An Interview with Colin Krisel, Co-writer of The Markings

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Posted December 2, 2014 by Dennis Burns in Comic Books

PHD candidate Jack Lewis thinks he’s discovered the Original Language of Man. But now everyone reads his grant proposal is dying in mysterious circumstances. What is going on?

Dennis had the chance to talk with Colin Krisel, one half of the brotherly writing team (along with James Krisel) responsible for the new series The Markings. The first two issues just went up for digital sale on Amazon — click here to find issue 1 and here for issue 2. Check out their Facebook page for future updates also. Keep reading as we discuss how great projects like this can receive funding, how to find an artist, and how to argue just enough with your brother in order to find the perfect draft of a story. Also, be on the lookout for our reviews of issues one and two as well.

WTN: Is this your first foray into making comics? What was most surprising about it?

CK: Yes. Brand new adventure. We come from movies and television, so I think the most surprising thing was compressing all the motion of a shot down to a single frame. What still moment expresses the action most?

WTN: What’s the ‘elevator pitch’ for The Markings?  What can we expect from the series?

CK: Without giving too much away…Jack Lewis believes he’s discovered the original, unified language of man. When everyone he shows his grant proposal to is killed and he’s being framed, he must go on the run to clear himself and figure out what’s going on. What he discovers is he hasn’t found an ancient language of man…what he’s actually found is a language of magic.

WTN: What has been the best part of this process?  The hardest part?

CK: The coolest moment was probably when Bong finished the art on the first issue. To see our story actualized after talking about it and planning it for so long…pretty great. The hardest part was when our first artists strung us along and then vanished. Turns out it was a blessing as Bong rocks, but at the time…definitely a low point.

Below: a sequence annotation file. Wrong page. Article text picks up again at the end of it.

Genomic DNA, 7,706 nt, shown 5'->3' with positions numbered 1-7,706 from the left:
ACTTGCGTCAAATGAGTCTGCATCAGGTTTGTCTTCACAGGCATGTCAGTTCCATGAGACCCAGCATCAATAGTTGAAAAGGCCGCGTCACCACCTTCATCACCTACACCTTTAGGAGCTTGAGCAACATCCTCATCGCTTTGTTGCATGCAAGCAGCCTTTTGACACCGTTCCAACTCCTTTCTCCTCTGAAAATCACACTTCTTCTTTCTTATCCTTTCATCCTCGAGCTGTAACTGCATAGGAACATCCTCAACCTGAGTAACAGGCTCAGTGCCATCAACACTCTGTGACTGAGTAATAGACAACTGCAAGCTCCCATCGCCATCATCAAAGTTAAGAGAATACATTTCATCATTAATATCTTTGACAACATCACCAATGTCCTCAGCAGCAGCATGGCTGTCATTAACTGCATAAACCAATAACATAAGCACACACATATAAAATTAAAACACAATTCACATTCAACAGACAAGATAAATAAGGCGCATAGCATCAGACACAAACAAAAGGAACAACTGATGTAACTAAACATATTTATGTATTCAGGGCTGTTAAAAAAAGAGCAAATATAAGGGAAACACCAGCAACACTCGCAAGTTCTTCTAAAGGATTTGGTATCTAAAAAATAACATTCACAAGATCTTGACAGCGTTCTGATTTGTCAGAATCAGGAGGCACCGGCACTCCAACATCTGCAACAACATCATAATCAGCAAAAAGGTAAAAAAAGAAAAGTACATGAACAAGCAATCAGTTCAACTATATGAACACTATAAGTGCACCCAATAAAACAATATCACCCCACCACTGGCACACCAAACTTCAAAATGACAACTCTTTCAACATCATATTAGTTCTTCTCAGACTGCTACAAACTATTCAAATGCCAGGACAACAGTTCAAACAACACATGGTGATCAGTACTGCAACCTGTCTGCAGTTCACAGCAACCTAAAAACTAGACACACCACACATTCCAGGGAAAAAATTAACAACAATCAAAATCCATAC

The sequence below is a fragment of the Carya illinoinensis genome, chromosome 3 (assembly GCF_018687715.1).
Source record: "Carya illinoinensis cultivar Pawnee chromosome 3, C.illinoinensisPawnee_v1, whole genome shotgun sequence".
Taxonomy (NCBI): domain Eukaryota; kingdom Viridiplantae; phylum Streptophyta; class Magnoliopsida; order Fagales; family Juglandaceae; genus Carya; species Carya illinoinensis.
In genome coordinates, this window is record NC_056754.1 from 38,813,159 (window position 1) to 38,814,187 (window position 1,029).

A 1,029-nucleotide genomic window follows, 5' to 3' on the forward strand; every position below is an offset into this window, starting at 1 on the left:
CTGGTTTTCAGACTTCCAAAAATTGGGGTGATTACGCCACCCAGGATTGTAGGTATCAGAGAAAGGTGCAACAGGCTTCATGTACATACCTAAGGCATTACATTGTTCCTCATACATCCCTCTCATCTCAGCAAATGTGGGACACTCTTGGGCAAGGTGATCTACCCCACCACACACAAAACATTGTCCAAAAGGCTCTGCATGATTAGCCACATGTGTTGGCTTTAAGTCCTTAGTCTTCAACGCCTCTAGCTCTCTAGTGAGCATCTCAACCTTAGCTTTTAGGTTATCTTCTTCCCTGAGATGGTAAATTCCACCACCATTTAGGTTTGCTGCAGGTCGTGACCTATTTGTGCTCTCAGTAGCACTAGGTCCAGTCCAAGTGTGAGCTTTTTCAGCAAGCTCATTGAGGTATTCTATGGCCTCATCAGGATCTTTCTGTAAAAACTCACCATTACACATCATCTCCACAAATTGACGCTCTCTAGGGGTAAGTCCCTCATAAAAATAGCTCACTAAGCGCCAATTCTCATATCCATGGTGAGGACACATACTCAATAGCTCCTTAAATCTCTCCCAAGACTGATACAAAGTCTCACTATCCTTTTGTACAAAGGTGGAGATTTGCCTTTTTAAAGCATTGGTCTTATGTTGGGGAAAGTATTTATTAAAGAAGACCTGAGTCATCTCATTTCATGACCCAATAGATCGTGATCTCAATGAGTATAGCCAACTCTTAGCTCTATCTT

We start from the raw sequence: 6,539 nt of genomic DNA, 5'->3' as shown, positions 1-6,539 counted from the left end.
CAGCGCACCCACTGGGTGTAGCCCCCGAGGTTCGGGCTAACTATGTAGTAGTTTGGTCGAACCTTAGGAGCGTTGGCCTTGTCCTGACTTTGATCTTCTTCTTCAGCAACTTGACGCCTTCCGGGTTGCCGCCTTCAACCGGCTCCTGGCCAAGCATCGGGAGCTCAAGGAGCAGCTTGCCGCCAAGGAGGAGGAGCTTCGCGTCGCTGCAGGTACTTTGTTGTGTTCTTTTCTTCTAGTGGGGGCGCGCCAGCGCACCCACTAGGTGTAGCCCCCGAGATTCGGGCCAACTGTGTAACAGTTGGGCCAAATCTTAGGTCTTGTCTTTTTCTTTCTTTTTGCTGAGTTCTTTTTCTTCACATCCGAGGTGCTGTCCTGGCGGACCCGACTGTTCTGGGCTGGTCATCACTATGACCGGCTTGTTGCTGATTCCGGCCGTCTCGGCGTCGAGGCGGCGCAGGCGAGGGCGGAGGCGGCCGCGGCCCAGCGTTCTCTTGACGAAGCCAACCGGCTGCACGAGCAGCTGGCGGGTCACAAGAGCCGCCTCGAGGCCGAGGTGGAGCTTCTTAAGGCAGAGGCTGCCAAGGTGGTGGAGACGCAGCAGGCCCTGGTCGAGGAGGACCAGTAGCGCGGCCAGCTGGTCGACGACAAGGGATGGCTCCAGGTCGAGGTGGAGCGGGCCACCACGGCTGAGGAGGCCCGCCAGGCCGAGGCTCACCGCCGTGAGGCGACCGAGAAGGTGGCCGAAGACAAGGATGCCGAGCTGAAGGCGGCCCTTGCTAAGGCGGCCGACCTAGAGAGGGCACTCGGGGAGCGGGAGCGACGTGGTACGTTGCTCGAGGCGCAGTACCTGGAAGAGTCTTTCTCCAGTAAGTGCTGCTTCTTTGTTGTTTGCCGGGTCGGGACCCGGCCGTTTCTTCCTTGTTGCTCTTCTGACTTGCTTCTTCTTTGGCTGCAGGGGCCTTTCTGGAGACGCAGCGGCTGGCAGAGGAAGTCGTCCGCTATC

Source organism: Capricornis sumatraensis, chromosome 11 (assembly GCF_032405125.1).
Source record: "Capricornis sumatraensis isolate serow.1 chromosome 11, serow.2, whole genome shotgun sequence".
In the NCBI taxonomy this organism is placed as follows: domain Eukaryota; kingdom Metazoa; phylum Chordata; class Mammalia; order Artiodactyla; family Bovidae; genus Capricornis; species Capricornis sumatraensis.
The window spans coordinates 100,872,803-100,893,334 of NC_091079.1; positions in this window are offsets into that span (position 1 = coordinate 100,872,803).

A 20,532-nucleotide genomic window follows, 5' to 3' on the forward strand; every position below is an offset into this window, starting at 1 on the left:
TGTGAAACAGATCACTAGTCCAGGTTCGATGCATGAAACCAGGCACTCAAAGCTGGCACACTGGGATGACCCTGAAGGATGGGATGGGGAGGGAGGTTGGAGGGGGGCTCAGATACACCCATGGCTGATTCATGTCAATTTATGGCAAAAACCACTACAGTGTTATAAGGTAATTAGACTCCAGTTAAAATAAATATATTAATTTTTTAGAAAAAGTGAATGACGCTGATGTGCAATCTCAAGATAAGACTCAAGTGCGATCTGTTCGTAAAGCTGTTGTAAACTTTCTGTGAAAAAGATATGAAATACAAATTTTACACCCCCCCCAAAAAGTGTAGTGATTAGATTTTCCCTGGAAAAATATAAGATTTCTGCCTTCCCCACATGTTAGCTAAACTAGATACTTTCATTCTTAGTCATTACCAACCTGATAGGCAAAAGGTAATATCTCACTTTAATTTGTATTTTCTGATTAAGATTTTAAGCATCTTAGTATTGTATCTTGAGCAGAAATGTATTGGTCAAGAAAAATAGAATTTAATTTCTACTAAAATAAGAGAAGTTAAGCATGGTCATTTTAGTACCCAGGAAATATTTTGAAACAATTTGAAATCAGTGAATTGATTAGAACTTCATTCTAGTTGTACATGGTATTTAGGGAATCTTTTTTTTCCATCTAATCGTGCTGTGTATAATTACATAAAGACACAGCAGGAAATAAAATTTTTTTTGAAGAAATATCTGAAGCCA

WTN: You and your brother wrote The Markings together—what is that like?  Do you both do scripts together or does one of you do the general layout and the other does specific dialogue?  Any pointers for cowriting?

CK: Well, we’ve been arguing with each other our whole lives so we know how to do it without feelings getting hurt. We usually sit in a room and pitch ideas til we find one we’re both excited on. Then we go back and forth and back and forth until we have an extensive outline. Then Colin smashes out a first draft. Then James fixes it. Then Colin fixes that. Then we sit in a room and fix it together a hundred times until it works.

WTN: I read in your email that you used Indiegogo for your project.  How is that different from Kickstarter?  Would you use it again?

CK: Indiegogo allows you to keep any funds you raise even if you don’t reach your goal. We were committed to the project as long as we came close to our number, so Indiegogo made sense. We ended up reaching our goal, which ended up being key as we definitely shot a bit past our initial budget.

WTN: You also mentioned your original artist from Atlanta who “disappeared.”  I’m sure this is something that happens way too often in indie comics.  Do you have any tips for aspiring comic creators to avoid this issue in the future?

CK: Cross your fingers?

WTN: As a follow-up to that question, how did you find Bong? Does changing artists midway through change the way you write and layout scenes?

CK: We found both artists on deviantart.com. We wanted the whole first arc (it will be 8 issues) to have a very consistent feel, so we scrapped the first eight pages the other artist did and started fresh. The writing was already set, but Bong very much has his own style (his action is much stronger) that we shifted our ideas to take advantage of.

WTN: Where did the inspiration for this project come from?

CK: We love taking a “what if” (in this case, what if magic were real) and grounding it as much as possible in reality. Creating a mythology and keeping it consistent and grounded within itself. And once we started playing with the markings world, we kept going, well, could this historical event have been affected by markings? What about that one? And then, why did The Matrix and Star Wars work (two of our favorites)? Why are they so popular? The characters and stories we love, but they also have this idea that there’s this underlying connective force or code to the universe. In our story, the markings are that language, waiting to be found by anyone who knows where to look.


About the Author

Dennis Burns

I am a teacher, husband, father of a 2 year old boy, and a dog owner. I love coffee, comics, video games, and the occasional tennis match. I currently live in Korea, where my wife and I teach at an international school.